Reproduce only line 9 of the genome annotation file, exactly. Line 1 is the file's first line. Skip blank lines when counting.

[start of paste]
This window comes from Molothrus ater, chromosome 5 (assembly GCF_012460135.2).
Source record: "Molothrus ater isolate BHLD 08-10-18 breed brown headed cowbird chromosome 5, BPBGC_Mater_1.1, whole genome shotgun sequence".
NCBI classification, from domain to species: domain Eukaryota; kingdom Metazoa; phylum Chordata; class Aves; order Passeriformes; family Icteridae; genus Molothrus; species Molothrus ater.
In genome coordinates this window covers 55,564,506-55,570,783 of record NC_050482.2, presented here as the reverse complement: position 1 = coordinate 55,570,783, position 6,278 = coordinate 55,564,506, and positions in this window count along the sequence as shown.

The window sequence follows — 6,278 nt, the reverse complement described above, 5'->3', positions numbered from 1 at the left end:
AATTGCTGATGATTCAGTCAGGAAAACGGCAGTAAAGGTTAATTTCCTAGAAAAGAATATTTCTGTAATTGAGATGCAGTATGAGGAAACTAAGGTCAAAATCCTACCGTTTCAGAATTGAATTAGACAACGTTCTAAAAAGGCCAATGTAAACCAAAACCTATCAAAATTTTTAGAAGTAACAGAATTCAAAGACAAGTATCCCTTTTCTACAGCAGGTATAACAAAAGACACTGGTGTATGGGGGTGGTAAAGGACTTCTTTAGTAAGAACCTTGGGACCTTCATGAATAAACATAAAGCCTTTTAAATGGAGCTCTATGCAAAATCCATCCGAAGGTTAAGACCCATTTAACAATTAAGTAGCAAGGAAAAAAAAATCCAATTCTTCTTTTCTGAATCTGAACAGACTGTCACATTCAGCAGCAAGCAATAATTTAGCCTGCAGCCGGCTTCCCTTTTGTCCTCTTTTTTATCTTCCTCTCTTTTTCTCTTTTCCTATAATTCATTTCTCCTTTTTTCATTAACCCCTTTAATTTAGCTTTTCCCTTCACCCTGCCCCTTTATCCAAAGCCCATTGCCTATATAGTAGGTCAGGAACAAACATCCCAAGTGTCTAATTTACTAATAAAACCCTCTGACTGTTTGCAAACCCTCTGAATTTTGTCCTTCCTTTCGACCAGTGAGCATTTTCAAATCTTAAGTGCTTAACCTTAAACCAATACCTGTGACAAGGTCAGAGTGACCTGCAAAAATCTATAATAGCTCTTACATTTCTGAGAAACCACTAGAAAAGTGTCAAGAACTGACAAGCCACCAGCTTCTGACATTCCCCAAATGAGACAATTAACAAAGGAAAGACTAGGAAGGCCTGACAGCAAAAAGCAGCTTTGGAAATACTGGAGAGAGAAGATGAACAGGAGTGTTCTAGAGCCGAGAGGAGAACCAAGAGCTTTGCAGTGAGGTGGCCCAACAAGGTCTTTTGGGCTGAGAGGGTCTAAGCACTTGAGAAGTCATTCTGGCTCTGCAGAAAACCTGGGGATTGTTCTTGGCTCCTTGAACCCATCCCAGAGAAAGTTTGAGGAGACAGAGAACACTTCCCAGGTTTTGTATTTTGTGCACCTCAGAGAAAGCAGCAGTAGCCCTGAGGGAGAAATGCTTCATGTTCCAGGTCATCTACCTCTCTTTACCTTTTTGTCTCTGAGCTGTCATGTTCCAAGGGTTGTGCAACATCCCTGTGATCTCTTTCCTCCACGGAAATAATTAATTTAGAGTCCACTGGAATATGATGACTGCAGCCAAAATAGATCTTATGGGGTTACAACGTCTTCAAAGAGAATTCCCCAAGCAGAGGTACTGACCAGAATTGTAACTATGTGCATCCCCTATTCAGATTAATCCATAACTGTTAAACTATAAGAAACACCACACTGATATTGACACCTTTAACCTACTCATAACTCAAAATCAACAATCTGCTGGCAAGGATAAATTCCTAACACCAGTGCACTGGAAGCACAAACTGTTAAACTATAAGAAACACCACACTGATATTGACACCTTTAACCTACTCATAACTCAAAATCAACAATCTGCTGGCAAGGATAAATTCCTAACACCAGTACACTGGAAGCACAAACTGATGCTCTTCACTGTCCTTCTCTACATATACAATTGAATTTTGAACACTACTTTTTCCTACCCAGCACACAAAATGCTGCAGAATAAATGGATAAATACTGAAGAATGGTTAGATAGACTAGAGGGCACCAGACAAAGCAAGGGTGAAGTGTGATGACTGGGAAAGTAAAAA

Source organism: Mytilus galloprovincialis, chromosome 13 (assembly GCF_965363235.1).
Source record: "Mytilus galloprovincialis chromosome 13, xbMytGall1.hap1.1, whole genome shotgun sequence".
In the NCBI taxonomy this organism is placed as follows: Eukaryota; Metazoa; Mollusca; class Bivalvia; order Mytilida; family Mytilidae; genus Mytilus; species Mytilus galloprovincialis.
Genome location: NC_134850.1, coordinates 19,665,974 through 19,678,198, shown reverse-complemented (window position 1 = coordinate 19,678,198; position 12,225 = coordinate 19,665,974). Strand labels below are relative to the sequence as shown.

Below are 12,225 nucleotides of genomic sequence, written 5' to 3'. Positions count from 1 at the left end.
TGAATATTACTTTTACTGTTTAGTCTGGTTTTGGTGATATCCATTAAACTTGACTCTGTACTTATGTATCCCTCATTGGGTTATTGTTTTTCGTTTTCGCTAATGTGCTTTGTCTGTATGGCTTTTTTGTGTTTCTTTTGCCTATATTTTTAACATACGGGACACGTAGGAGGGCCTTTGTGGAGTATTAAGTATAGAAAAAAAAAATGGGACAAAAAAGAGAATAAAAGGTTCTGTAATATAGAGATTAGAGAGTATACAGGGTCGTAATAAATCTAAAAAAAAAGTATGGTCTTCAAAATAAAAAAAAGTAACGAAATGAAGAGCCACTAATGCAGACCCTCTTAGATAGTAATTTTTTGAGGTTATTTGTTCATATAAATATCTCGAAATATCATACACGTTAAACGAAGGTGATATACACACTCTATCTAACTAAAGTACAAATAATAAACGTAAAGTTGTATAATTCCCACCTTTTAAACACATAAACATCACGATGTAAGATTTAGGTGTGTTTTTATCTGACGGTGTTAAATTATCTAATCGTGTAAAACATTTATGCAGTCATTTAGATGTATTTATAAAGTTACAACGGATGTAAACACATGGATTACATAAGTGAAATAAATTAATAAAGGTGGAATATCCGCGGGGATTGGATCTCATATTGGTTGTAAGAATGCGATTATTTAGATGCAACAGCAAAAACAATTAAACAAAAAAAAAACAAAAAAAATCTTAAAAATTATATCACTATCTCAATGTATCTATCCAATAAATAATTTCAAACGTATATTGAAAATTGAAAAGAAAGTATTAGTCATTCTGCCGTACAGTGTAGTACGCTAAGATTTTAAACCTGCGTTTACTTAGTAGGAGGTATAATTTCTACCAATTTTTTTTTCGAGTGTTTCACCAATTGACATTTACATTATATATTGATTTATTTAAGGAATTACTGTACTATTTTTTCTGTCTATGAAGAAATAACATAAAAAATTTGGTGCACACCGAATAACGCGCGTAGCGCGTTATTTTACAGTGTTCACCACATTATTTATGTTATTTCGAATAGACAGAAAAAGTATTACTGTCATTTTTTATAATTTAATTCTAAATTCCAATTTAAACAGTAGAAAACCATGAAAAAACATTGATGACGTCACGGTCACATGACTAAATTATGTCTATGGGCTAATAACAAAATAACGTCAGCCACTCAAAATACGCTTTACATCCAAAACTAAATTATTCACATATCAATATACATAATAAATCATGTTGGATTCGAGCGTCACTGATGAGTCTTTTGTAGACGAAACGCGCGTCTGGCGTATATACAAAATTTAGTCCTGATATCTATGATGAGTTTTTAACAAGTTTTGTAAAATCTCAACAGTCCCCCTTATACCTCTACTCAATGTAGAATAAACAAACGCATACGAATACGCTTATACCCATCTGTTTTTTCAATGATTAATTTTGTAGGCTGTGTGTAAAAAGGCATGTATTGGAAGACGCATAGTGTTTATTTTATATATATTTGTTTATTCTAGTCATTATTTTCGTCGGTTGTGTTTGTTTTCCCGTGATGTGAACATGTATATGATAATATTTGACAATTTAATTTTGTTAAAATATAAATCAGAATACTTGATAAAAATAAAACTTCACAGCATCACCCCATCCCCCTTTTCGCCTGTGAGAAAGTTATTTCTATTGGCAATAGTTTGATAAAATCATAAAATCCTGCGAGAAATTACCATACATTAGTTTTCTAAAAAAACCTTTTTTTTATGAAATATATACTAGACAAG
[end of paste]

In the NCBI taxonomy this organism is placed as follows: Eukaryota; Metazoa; Mollusca; class Bivalvia; order Mytilida; family Mytilidae; genus Mytilus; species Mytilus galloprovincialis.